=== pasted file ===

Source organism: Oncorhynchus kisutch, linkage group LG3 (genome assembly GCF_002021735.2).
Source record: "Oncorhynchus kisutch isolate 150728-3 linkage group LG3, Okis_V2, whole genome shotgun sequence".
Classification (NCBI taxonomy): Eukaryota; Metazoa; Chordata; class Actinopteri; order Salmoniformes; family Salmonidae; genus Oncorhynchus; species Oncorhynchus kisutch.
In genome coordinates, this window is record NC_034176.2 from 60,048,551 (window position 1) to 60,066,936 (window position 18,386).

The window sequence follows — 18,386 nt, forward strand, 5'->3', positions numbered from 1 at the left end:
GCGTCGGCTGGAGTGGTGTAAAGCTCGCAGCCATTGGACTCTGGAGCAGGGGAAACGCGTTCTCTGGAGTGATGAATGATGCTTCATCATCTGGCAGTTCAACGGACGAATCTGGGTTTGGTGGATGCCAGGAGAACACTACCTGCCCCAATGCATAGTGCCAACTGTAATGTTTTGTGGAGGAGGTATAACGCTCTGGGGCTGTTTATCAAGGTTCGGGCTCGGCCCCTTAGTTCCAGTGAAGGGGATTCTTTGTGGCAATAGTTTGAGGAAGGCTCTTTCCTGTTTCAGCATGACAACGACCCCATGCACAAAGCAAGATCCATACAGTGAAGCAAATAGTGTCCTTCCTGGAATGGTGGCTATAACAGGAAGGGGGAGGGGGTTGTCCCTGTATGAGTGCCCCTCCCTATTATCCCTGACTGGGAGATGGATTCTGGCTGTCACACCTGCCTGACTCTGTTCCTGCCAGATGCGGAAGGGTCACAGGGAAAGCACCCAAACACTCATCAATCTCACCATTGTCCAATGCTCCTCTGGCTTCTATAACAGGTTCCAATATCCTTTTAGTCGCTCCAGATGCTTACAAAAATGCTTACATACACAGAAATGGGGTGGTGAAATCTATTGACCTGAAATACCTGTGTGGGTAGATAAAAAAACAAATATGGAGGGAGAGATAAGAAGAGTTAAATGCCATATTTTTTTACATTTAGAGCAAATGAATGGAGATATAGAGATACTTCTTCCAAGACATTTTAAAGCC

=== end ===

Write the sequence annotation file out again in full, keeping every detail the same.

Source organism: Oncorhynchus kisutch, linkage group LG3 (genome assembly GCF_002021735.2).
Source record: "Oncorhynchus kisutch isolate 150728-3 linkage group LG3, Okis_V2, whole genome shotgun sequence".
Classification (NCBI taxonomy): Eukaryota; Metazoa; Chordata; class Actinopteri; order Salmoniformes; family Salmonidae; genus Oncorhynchus; species Oncorhynchus kisutch.
In genome coordinates, this window is record NC_034176.2 from 60,048,551 (window position 1) to 60,066,936 (window position 18,386).

The window sequence follows — 18,386 nt, forward strand, 5'->3', positions numbered from 1 at the left end:
GCGTCGGCTGGAGTGGTGTAAAGCTCGCAGCCATTGGACTCTGGAGCAGGGGAAACGCGTTCTCTGGAGTGATGAATGATGCTTCATCATCTGGCAGTTCAACGGACGAATCTGGGTTTGGTGGATGCCAGGAGAACACTACCTGCCCCAATGCATAGTGCCAACTGTAATGTTTTGTGGAGGAGGTATAACGCTCTGGGGCTGTTTATCAAGGTTCGGGCTCGGCCCCTTAGTTCCAGTGAAGGGGATTCTTTGTGGCAATAGTTTGAGGAAGGCTCTTTCCTGTTTCAGCATGACAACGACCCCATGCACAAAGCAAGATCCATACAGTGAAGCAAATAGTGTCCTTCCTGGAATGGTGGCTATAACAGGAAGGGGGAGGGGGTTGTCCCTGTATGAGTGCCCCTCCCTATTATCCCTGACTGGGAGATGGATTCTGGCTGTCACACCTGCCTGACTCTGTTCCTGCCAGATGCGGAAGGGTCACAGGGAAAGCACCCAAACACTCATCAATCTCACCATTGTCCAATGCTCCTCTGGCTTCTATAACAGGTTCCAATATCCTTTTAGTCGCTCCAGATGCTTACAAAAATGCTTACATACACAGAAATGGGGTGGTGAAATCTATTGACCTGAAATACCTGTGTGGGTAGATAAAAAAACAAATATGGAGGGAGAGATAAGAAGAGTTAAATGCCATATTTTTTTACATTTAGAGCAAATGAATGGAGATATAGAGATACTTCTTCCAAGACATTTTAAAGCC